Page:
There is a bizarre (but as far as we know, harmless) feature that some people may have inherited from Neanderthal ancestors – a flat(ter) head. This is according to a study recently published in the journal Current Biology.
The last common ancestor of modern humans and Neanderthals existed approximately 530,000 years ago yet most people of non-African descent have a little bit of Neanderthal DNA in them – the result of interbreeding between our forebearers and their hominin cousins. Collectively, scientists estimate 40 percent of the Neanderthal genome is represented in people alive today, possibly contributing to illnesses (like, depression) and even smoking habits.
Curiously, they could also affect the shape of our skull. Where humans tend to have a globular skull, other species of hominin (including Neanderthals) had a more elongated, more primate-like braincase.
To find out if the flatter head gene was inherited from our Neanderthal ancestors, scientists took computed tomography (CT) scans of 19 skulls of modern humans and seven skulls of Neanderthals, creating imprints of the skull's braincases to measure their roundness. They compared the results to genetic data and magnetic resonance imaging (MRI) scans of almost 4,500 people.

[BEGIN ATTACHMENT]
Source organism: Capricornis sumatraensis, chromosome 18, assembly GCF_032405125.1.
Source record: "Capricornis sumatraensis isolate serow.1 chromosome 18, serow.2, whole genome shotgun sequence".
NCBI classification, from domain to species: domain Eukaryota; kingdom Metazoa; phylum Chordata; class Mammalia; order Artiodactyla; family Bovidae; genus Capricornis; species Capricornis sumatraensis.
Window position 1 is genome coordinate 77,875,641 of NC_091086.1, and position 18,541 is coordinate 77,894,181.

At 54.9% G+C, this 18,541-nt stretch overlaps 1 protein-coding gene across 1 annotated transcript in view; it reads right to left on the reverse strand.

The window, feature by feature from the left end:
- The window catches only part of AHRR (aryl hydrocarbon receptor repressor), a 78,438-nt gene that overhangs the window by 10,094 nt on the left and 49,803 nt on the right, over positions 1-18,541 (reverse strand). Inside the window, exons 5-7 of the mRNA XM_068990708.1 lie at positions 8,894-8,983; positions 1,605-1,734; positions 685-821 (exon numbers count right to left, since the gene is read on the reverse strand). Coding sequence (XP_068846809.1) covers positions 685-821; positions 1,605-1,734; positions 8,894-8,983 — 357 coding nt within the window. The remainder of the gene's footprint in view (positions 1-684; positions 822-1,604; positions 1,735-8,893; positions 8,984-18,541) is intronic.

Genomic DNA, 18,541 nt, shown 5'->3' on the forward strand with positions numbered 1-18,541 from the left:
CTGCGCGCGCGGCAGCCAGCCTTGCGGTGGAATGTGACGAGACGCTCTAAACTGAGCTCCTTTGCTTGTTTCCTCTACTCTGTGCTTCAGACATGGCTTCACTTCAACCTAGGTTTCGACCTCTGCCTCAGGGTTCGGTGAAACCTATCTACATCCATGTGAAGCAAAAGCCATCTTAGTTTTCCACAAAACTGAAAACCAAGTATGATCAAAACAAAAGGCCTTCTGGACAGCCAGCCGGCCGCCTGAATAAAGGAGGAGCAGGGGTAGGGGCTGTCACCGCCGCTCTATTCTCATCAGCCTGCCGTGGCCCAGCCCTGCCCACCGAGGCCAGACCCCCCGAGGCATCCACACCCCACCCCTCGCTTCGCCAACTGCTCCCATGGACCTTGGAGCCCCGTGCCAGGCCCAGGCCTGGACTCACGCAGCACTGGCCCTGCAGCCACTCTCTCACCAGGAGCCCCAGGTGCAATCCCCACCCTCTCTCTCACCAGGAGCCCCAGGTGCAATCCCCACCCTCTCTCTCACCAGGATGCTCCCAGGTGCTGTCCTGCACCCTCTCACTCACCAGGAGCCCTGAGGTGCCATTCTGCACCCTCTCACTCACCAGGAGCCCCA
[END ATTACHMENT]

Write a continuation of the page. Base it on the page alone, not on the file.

They found that there are two genes associated with a more Neanderthal shaped skull – PHLPP1 and UBR4.
PHLPP1 controls myelin, a fatty substance, which covers neurons and is very important for long-range communication in the brain. According to the study, people who possess the Neanderthal version reveal an especially active expression of the gene in the cerebellum. In contrast, people who carry the Neanderthal version of UBR4 display a less active genome in a brain region called the putamen. The results suggest PHLPP1 evolved in modern humans to produce extra myelin and UBR4 evolved to make neurons grow faster in the putamen.
Why? The putamen and cerebellum are involved in attention, planning, memory, learning, and possibly language. Reflecting on the findings, senior study author Simon Fisher, a neurogeneticist at the Max Planck Institute for Psycholinguistics in Nijmegen, the Netherlands, told the New York Times these changes may have allowed modern humans to evolve a more sophisticated power of language and gave them a greater capacity to invent more efficient tools.
However, the effect of these Neanderthal genes on us today is small at most.
"The effects of carrying these rare Neanderthal fragments are subtle," Fisher told Live Science.
"The effects of the Neanderthal gene variants are small, you would not be able to see them in a person's head shape when you meet them."